75.00 75.00
Taxable interest on obligations of United
States issued after September 1, 1917 1,420.00

........ Ruling. “The federal act exempts [interest on) the obligations of the United States or its possessions and bonds issued by the War Finance Corporation, but provides in relation to obligations of the United States issued after September 1, 1917, and in relation to bonds issued by the War Finance Corporation, that the interest shall be exempt only if and to the extent provided in the respective acts authorizing the issue thereof, as amended and supplemented. The state law exempts entirely the interest from those securities. ...." (A. B. C., question 40.) Cash dividends received ....

625.00 625.00 Dividends paid out of surplus accumulated prior to March 1, 1913, are not taxable by the federal government, but all dividends are taxable by the state of New York, except when paid out of capital, capital surplus or capital reserves. Dividends declared prior to January 1, 1919, are not taxable because deemed to be part of the capital of the taxpayer at that date.

It may be assumed that all dividends received by taxpayers on January 1, or January 2, 1919, were made payable to stockholders of record prior to January 1, 1919, and therefore are not taxable. Dividends re


GOVERNMENT NEW YORK ceived after January 2, 1919, may be taxable, depending on date of declaration.

Under the federal law dividends are free from the normal tax, but no similar credit is granted by the New York law. Even though federal taxes have been paid by the corporations, thus reducing the amount payable in dividends, the amount paid in taxes should not be reported as additional income.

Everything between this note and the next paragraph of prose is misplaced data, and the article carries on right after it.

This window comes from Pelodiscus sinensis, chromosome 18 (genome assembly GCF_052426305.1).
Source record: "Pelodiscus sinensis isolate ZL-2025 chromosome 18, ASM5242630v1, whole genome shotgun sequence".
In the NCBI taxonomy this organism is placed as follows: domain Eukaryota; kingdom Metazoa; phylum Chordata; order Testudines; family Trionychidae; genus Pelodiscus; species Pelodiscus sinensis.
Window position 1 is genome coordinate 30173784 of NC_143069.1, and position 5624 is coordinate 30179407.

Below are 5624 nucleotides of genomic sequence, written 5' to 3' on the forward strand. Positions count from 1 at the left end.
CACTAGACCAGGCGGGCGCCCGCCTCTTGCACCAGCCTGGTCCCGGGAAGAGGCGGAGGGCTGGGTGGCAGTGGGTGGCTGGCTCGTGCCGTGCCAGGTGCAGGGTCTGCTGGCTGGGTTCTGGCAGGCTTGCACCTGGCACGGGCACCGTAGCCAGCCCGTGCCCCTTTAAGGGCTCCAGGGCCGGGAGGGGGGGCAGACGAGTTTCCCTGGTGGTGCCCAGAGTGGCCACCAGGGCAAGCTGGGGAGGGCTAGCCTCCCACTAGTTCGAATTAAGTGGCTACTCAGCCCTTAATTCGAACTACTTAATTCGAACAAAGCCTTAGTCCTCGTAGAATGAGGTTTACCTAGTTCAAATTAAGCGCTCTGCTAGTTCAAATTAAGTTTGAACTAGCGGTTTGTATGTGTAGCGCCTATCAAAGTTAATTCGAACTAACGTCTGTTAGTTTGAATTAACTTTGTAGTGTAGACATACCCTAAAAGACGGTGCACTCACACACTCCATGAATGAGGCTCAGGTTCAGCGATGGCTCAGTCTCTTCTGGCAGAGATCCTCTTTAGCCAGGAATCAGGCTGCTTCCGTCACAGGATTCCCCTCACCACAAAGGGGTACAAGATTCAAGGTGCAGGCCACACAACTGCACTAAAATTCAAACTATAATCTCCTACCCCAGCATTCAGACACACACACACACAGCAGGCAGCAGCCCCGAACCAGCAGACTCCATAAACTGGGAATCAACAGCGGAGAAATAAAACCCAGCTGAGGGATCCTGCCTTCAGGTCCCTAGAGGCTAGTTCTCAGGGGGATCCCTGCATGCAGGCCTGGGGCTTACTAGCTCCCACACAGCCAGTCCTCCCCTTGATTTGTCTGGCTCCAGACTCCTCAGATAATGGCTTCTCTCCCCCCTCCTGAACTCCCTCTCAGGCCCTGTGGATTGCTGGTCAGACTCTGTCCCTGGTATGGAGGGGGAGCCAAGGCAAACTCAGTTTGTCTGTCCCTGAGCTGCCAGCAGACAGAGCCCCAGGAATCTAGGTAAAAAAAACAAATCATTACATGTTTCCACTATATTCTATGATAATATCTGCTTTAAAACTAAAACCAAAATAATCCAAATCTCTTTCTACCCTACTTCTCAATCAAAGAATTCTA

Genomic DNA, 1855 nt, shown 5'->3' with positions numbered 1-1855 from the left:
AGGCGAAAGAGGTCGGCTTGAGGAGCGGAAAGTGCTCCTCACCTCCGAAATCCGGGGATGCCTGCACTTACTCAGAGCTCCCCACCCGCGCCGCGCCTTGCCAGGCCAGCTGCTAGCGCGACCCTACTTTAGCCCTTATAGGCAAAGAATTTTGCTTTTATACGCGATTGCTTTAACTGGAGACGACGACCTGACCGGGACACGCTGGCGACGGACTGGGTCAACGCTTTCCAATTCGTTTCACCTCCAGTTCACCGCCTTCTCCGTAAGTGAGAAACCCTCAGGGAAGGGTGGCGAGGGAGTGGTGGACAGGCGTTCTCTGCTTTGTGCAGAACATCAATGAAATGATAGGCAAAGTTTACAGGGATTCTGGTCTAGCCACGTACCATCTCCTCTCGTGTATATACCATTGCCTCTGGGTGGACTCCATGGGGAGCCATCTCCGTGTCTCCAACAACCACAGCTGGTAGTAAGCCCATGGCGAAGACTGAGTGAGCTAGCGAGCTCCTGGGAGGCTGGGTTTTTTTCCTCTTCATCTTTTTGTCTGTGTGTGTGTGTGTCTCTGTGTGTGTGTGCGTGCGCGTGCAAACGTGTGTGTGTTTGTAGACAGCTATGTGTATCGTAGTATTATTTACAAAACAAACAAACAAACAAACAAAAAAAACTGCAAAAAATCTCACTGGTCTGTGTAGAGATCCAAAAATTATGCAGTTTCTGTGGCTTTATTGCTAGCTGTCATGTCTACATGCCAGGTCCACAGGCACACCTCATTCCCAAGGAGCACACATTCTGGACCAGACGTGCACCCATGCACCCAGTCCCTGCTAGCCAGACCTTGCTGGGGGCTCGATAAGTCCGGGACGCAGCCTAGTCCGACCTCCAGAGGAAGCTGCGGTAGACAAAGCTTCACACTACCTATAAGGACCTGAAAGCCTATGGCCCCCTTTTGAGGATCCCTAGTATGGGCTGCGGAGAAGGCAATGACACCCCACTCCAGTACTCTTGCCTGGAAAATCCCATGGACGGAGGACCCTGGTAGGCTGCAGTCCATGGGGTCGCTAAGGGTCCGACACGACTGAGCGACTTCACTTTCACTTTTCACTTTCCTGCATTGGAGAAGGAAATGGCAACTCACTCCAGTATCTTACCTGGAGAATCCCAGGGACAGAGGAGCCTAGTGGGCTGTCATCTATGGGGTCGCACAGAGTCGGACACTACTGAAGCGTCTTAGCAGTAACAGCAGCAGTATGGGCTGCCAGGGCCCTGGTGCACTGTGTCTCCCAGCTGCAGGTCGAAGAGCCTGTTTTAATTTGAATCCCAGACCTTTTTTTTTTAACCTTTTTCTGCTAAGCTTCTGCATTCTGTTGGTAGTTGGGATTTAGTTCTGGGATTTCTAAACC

REGULATION. .... Dividends are income for the year in which payable, regardless of when the earnings or profits out of which they were paid were accumulated, except that dividends declared payable to stockholders of record prior to January 1, 1919, are to be excluded from gross income even if received on or after January 1, 1919. Although interest on United States bonds and certain other obligations is not taxable when received by a corporation, upon amalgamation with other funds of the corporation such income loses its identity, and when distributed to stockholders in dividends is taxable to the same extent as other dividends." (Art. 61.) Stock dividends • REGULATION. A dividend paid in stock of the corporation is income to the amount of the fair market value of the stock received as a dividend. (Art. 63.)

See Chapter XXI, “Stock Dividends."

Total income from above sources.......


$20, 110.00

General deductions not included above
Interest paid or accrued

The New York law in reference to interest deductions allowed residents is not clear. The section provides :

Law. Section 360. “. . . . 2. In the case of a resident of the state such a proportion of the total interest paid or accrued during the taxable year on indebtedness, as the net